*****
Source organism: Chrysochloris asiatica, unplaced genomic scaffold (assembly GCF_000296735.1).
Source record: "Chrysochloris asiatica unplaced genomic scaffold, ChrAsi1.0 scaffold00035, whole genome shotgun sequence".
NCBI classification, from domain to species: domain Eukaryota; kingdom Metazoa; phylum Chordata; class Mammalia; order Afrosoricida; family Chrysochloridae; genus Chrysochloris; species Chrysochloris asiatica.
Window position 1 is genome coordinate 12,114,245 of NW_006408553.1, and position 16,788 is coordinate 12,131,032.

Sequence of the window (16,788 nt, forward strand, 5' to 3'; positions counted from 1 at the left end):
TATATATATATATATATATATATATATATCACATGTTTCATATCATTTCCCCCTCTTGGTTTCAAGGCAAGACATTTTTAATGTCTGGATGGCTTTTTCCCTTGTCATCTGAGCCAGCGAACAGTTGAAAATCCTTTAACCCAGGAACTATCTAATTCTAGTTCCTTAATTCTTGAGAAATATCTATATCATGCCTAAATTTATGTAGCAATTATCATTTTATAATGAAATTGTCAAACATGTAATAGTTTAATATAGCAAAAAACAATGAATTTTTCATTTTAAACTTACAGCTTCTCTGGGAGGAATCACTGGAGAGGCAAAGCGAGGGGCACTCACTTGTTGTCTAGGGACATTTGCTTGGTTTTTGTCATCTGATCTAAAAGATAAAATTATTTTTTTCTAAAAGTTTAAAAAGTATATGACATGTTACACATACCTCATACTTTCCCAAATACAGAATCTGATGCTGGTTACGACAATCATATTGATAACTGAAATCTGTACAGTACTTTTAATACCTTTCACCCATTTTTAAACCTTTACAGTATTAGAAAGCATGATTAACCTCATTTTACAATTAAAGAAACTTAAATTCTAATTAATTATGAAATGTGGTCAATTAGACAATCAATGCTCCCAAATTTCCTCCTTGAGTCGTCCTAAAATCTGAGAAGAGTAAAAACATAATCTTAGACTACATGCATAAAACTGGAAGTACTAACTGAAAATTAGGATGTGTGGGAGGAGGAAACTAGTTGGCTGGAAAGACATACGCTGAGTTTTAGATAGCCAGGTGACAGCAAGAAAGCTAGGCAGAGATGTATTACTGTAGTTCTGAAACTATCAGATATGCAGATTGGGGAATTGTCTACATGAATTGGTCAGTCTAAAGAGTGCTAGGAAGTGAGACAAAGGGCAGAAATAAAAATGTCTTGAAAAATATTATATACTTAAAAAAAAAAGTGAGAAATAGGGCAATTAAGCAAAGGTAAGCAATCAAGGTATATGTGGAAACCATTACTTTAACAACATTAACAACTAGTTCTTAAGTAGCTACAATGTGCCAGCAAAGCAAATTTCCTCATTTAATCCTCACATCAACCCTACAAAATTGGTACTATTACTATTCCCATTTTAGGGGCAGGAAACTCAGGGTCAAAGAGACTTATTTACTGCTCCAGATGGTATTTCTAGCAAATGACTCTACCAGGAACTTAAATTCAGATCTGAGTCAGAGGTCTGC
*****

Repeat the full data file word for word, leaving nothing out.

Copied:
Source organism: Chrysochloris asiatica, unplaced genomic scaffold (assembly GCF_000296735.1).
Source record: "Chrysochloris asiatica unplaced genomic scaffold, ChrAsi1.0 scaffold00035, whole genome shotgun sequence".
NCBI classification, from domain to species: domain Eukaryota; kingdom Metazoa; phylum Chordata; class Mammalia; order Afrosoricida; family Chrysochloridae; genus Chrysochloris; species Chrysochloris asiatica.
Window position 1 is genome coordinate 12,114,245 of NW_006408553.1, and position 16,788 is coordinate 12,131,032.

Sequence of the window (16,788 nt, forward strand, 5' to 3'; positions counted from 1 at the left end):
TATATATATATATATATATATATATATATCACATGTTTCATATCATTTCCCCCTCTTGGTTTCAAGGCAAGACATTTTTAATGTCTGGATGGCTTTTTCCCTTGTCATCTGAGCCAGCGAACAGTTGAAAATCCTTTAACCCAGGAACTATCTAATTCTAGTTCCTTAATTCTTGAGAAATATCTATATCATGCCTAAATTTATGTAGCAATTATCATTTTATAATGAAATTGTCAAACATGTAATAGTTTAATATAGCAAAAAACAATGAATTTTTCATTTTAAACTTACAGCTTCTCTGGGAGGAATCACTGGAGAGGCAAAGCGAGGGGCACTCACTTGTTGTCTAGGGACATTTGCTTGGTTTTTGTCATCTGATCTAAAAGATAAAATTATTTTTTTCTAAAAGTTTAAAAAGTATATGACATGTTACACATACCTCATACTTTCCCAAATACAGAATCTGATGCTGGTTACGACAATCATATTGATAACTGAAATCTGTACAGTACTTTTAATACCTTTCACCCATTTTTAAACCTTTACAGTATTAGAAAGCATGATTAACCTCATTTTACAATTAAAGAAACTTAAATTCTAATTAATTATGAAATGTGGTCAATTAGACAATCAATGCTCCCAAATTTCCTCCTTGAGTCGTCCTAAAATCTGAGAAGAGTAAAAACATAATCTTAGACTACATGCATAAAACTGGAAGTACTAACTGAAAATTAGGATGTGTGGGAGGAGGAAACTAGTTGGCTGGAAAGACATACGCTGAGTTTTAGATAGCCAGGTGACAGCAAGAAAGCTAGGCAGAGATGTATTACTGTAGTTCTGAAACTATCAGATATGCAGATTGGGGAATTGTCTACATGAATTGGTCAGTCTAAAGAGTGCTAGGAAGTGAGACAAAGGGCAGAAATAAAAATGTCTTGAAAAATATTATATACTTAAAAAAAAAAGTGAGAAATAGGGCAATTAAGCAAAGGTAAGCAATCAAGGTATATGTGGAAACCATTACTTTAACAACATTAACAACTAGTTCTTAAGTAGCTACAATGTGCCAGCAAAGCAAATTTCCTCATTTAATCCTCACATCAACCCTACAAAATTGGTACTATTACTATTCCCATTTTAGGGGCAGGAAACTCAGGGTCAAAGAGACTTATTTACTGCTCCAGATGGTATTTCTAGCAAATGACTCTACCAGGAACTTAAATTCAGATCTGAGTCAGAGGTCTGC